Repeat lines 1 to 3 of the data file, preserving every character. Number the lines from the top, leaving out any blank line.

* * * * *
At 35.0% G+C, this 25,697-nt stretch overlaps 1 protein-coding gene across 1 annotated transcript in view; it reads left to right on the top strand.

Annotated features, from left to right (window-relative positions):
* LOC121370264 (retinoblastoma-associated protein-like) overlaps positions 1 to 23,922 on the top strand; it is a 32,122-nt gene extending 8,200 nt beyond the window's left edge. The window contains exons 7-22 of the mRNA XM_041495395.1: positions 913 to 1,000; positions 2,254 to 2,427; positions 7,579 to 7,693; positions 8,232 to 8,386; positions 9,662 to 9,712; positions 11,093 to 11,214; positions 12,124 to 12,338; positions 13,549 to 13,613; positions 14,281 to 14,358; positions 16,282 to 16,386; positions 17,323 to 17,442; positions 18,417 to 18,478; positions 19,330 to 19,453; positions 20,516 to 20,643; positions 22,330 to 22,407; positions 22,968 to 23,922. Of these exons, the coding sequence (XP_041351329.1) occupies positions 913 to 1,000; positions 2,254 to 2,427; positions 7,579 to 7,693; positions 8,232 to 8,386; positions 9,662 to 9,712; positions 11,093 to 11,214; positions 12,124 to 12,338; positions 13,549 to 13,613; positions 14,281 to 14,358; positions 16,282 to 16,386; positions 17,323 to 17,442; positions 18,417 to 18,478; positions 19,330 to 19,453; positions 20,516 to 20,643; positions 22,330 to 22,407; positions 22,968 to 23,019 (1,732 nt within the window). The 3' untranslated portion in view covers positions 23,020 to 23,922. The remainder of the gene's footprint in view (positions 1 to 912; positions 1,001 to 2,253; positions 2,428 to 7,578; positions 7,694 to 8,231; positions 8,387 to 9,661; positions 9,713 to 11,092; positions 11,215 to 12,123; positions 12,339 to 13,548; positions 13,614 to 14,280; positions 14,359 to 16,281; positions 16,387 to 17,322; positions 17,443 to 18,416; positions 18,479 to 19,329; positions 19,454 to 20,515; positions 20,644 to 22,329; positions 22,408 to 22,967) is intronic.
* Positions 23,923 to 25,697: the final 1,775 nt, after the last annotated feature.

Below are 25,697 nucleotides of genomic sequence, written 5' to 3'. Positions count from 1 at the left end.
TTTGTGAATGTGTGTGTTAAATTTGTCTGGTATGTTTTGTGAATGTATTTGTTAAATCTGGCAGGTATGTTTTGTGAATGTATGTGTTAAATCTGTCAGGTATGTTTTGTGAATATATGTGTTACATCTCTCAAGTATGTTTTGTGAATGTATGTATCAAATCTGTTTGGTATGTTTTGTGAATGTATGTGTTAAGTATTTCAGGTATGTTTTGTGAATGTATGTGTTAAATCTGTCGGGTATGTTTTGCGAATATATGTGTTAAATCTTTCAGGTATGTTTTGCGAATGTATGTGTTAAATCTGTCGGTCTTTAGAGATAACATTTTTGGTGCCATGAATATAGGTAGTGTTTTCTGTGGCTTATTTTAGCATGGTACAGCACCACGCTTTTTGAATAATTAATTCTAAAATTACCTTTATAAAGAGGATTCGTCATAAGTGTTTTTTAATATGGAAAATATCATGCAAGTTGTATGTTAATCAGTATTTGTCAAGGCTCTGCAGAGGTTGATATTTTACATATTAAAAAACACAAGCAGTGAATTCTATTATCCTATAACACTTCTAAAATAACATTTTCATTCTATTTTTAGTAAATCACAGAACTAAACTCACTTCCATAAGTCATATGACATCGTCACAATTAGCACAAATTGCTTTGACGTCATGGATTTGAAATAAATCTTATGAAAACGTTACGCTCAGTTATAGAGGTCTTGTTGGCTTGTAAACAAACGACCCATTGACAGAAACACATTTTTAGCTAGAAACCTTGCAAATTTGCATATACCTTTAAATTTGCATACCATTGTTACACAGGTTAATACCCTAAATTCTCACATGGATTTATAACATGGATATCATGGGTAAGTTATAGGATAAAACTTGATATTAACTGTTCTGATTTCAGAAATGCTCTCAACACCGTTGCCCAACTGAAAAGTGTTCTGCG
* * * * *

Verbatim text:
At 35.0% G+C, this 25,697-nt stretch overlaps 1 protein-coding gene across 1 annotated transcript in view; it reads left to right on the top strand.

Annotated features, from left to right (window-relative positions):
* LOC121370264 (retinoblastoma-associated protein-like) overlaps positions 1 to 23,922 on the top strand; it is a 32,122-nt gene extending 8,200 nt beyond the window's left edge. The window contains exons 7-22 of the mRNA XM_041495395.1: positions 913 to 1,000; positions 2,254 to 2,427; positions 7,579 to 7,693; positions 8,232 to 8,386; positions 9,662 to 9,712; positions 11,093 to 11,214; positions 12,124 to 12,338; positions 13,549 to 13,613; positions 14,281 to 14,358; positions 16,282 to 16,386; positions 17,323 to 17,442; positions 18,417 to 18,478; positions 19,330 to 19,453; positions 20,516 to 20,643; positions 22,330 to 22,407; positions 22,968 to 23,922. Of these exons, the coding sequence (XP_041351329.1) occupies positions 913 to 1,000; positions 2,254 to 2,427; positions 7,579 to 7,693; positions 8,232 to 8,386; positions 9,662 to 9,712; positions 11,093 to 11,214; positions 12,124 to 12,338; positions 13,549 to 13,613; positions 14,281 to 14,358; positions 16,282 to 16,386; positions 17,323 to 17,442; positions 18,417 to 18,478; positions 19,330 to 19,453; positions 20,516 to 20,643; positions 22,330 to 22,407; positions 22,968 to 23,019 (1,732 nt within the window). The 3' untranslated portion in view covers positions 23,020 to 23,922. The remainder of the gene's footprint in view (positions 1 to 912; positions 1,001 to 2,253; positions 2,428 to 7,578; positions 7,694 to 8,231; positions 8,387 to 9,661; positions 9,713 to 11,092; positions 11,215 to 12,123; positions 12,339 to 13,548; positions 13,614 to 14,280; positions 14,359 to 16,281; positions 16,387 to 17,322; positions 17,443 to 18,416; positions 18,479 to 19,329; positions 19,454 to 20,515; positions 20,644 to 22,329; positions 22,408 to 22,967) is intronic.